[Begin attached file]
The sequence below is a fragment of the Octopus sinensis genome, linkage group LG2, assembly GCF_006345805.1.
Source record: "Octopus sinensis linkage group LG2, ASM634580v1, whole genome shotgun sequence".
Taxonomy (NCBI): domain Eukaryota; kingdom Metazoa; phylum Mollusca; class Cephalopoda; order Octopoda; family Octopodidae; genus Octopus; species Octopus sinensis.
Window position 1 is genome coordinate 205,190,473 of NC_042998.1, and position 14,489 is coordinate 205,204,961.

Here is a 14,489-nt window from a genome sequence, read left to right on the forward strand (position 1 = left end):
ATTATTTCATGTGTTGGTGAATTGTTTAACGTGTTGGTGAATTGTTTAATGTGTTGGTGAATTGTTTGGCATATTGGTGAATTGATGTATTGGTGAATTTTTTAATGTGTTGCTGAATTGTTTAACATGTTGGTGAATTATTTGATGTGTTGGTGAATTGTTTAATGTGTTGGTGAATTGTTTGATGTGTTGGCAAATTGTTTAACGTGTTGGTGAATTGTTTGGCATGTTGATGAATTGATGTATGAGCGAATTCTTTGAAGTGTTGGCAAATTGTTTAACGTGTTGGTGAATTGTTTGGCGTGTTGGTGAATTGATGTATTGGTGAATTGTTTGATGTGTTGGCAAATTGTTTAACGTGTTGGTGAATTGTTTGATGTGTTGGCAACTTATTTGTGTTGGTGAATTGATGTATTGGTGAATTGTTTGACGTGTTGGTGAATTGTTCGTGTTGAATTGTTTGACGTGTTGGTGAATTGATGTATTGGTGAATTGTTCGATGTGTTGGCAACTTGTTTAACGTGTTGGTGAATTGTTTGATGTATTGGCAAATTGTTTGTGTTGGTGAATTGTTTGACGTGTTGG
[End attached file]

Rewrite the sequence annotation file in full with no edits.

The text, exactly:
The sequence below is a fragment of the Octopus sinensis genome, linkage group LG2, assembly GCF_006345805.1.
Source record: "Octopus sinensis linkage group LG2, ASM634580v1, whole genome shotgun sequence".
Taxonomy (NCBI): domain Eukaryota; kingdom Metazoa; phylum Mollusca; class Cephalopoda; order Octopoda; family Octopodidae; genus Octopus; species Octopus sinensis.
Window position 1 is genome coordinate 205,190,473 of NC_042998.1, and position 14,489 is coordinate 205,204,961.

Here is a 14,489-nt window from a genome sequence, read left to right on the forward strand (position 1 = left end):
ATTATTTCATGTGTTGGTGAATTGTTTAACGTGTTGGTGAATTGTTTAATGTGTTGGTGAATTGTTTGGCATATTGGTGAATTGATGTATTGGTGAATTTTTTAATGTGTTGCTGAATTGTTTAACATGTTGGTGAATTATTTGATGTGTTGGTGAATTGTTTAATGTGTTGGTGAATTGTTTGATGTGTTGGCAAATTGTTTAACGTGTTGGTGAATTGTTTGGCATGTTGATGAATTGATGTATGAGCGAATTCTTTGAAGTGTTGGCAAATTGTTTAACGTGTTGGTGAATTGTTTGGCGTGTTGGTGAATTGATGTATTGGTGAATTGTTTGATGTGTTGGCAAATTGTTTAACGTGTTGGTGAATTGTTTGATGTGTTGGCAACTTATTTGTGTTGGTGAATTGATGTATTGGTGAATTGTTTGACGTGTTGGTGAATTGTTCGTGTTGAATTGTTTGACGTGTTGGTGAATTGATGTATTGGTGAATTGTTCGATGTGTTGGCAACTTGTTTAACGTGTTGGTGAATTGTTTGATGTATTGGCAAATTGTTTGTGTTGGTGAATTGTTTGACGTGTTGG